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# Sample size calculations: should the emperor’s clothes be off the peg or made to measure?

BMJ : British Medical Journal, Vol. 345 (23 August 2012), doi:10.1136/bmj.e5278  Key: citeulike:11137347

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### Abstract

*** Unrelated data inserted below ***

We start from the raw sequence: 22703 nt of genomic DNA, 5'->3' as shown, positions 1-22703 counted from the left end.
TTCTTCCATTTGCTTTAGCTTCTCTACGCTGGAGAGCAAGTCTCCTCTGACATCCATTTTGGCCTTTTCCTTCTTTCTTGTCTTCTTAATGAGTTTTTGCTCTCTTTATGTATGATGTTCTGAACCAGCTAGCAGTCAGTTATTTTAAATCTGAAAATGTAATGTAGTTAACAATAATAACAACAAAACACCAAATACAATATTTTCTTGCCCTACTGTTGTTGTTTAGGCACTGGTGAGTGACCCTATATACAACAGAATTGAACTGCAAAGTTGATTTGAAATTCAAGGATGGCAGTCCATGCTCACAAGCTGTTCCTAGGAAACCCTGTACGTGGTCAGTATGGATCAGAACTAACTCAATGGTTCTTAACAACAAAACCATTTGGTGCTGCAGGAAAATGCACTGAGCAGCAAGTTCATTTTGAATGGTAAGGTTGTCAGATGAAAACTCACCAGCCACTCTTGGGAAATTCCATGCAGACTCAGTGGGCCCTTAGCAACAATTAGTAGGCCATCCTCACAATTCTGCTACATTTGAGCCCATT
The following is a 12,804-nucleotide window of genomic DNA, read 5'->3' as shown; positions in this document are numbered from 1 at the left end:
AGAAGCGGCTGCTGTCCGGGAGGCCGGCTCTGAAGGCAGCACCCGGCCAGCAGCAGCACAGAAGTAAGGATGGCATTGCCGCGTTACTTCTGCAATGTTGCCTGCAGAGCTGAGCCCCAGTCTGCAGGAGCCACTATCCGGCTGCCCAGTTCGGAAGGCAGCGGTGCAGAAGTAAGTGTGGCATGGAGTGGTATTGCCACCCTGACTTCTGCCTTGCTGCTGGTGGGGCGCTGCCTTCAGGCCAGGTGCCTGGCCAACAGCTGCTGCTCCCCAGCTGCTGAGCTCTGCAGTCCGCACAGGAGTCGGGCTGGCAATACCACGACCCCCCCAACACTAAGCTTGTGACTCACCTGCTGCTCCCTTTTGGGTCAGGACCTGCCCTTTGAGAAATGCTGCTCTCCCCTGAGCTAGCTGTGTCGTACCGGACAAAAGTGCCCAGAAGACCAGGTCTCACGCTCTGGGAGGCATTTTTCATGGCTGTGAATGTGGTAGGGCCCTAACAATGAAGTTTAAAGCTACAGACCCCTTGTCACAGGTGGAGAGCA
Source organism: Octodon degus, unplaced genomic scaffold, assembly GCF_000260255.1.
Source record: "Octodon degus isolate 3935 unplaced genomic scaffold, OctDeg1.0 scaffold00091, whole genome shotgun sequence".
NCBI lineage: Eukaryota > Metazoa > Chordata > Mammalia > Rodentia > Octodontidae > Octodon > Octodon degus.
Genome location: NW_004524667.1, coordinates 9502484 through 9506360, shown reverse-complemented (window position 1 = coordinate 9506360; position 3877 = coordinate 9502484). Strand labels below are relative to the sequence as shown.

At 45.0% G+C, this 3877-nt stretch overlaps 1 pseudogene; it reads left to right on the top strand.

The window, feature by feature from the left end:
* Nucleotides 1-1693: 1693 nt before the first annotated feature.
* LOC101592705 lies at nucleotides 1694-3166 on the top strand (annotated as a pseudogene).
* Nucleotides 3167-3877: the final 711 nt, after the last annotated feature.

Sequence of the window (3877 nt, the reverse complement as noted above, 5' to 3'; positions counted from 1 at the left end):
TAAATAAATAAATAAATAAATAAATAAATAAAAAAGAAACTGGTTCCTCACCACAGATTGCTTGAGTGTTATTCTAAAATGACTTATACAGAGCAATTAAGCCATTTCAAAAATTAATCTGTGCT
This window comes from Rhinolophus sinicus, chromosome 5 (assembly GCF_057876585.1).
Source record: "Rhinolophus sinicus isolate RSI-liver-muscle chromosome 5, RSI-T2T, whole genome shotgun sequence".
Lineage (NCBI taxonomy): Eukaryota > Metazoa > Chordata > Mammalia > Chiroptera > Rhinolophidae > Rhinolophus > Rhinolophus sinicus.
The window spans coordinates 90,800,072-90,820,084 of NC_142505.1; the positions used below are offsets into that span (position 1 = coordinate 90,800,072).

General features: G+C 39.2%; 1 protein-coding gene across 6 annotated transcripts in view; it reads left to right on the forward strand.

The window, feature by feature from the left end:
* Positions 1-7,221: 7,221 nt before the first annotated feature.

An exampleImagine that you decide to do a study to see if control of primary hypertension is improved by home monitoring. You visit your local statistician for a sample size calculation, as the ethics board insists. The following are some key questions that he or she will ask and some tentative answers.What is the distribution of blood pressure in the population you intend to study?One study design might be to randomise people to treatment and control groups, put one group on monitors for a few months, then measure their blood pressure. We would then compare blood pressure in the two groups. To compute sample size, we need to know the standard deviation of systolic (or diastolic) blood pressure in the group we are studying. One recent meta-analysis of interventions to control hypertension gave values of 15-17 mm Hg.3How much do you think your treatment will affect systolic blood pressure?The most reasonable answer is, “How do I know? That’s why I’m doing the study.” Regrettably, you have to know to calculate sample size. Fortunately, a recent Cochrane review of 12 randomised trials with over 1200 patients per group provides a guide.3 The mean difference in systolic pressure was 2.53 mm Hg. Individual study results ranged from a drop of 26.0 mm Hg to a gain of 5.0 mm Hg. If we eliminate the two studies with very small samples of 9 and 18 and use the three largest observed differences, we end up with a mean drop of 6.9 mm Hg from studies with samples of 48, 55, and 76. Conversely, the studies with the three smallest treatment effects (n=123, 326, and 72) showed an average benefit of 1 mm Hg.What α and β levels do you want?That’s easy. Convention dictates that α (level of statistical significance) is 0.05 and β (the probability of a type II error: rejecting the null hypothesis when the alternate hypothesis is true) is 0.20. (However easy and universal these may be, the choice of a power of 0.80 is logically unsupportable, as shown by Bacchetti.2 But for the sake of convention, we will proceed.)We can now do the calculation (box). If we take the extremes, the smallest sample size, based on a reduction of 6.9 mm Hg and an SD of 15, equals 75 per group. The largest, for a 1 mm Hg drop and an SD of 17, equals 4624. The overall average drop of 2.53 corresponds to a sample size of 722. These estimates differ by a factor of 60 even though this was a “best case” situation, in which all studies had reasonable sample size and were viewed as sufficiently homogeneous to be included in a systematic review.Calculating sample sizeFor a difference between two groups, sample size=16×s2/d2where s is the standard deviation and d is the expected treatment effect. As Lehr has shown,4 for α=0.05 and power of 0.80 this is a close approximation to the exact formula. We have deliberately rounded the computed values to avoid the illusion of precision.Critics might argue that the choice of the three smallest and largest differences was arbitrary and extreme, but we used it to illustrate the point. We could have used alternative strategies, such as weighting by sample size. But the fact is that all the studies were derived from a Cochrane systematic review, all were examining a single question, all were deemed of sufficient quality to be included in the systematic review, and all were used in the final calculation in the review. On that basis, all are equal candidates for inclusion in a sample size calculation.In more representative situations where data are lacking, there would be even more “wiggle room.” Virtually all statisticians who have been engaged in this activity describe multiple iterations until the computed sample size converges to a desired result.

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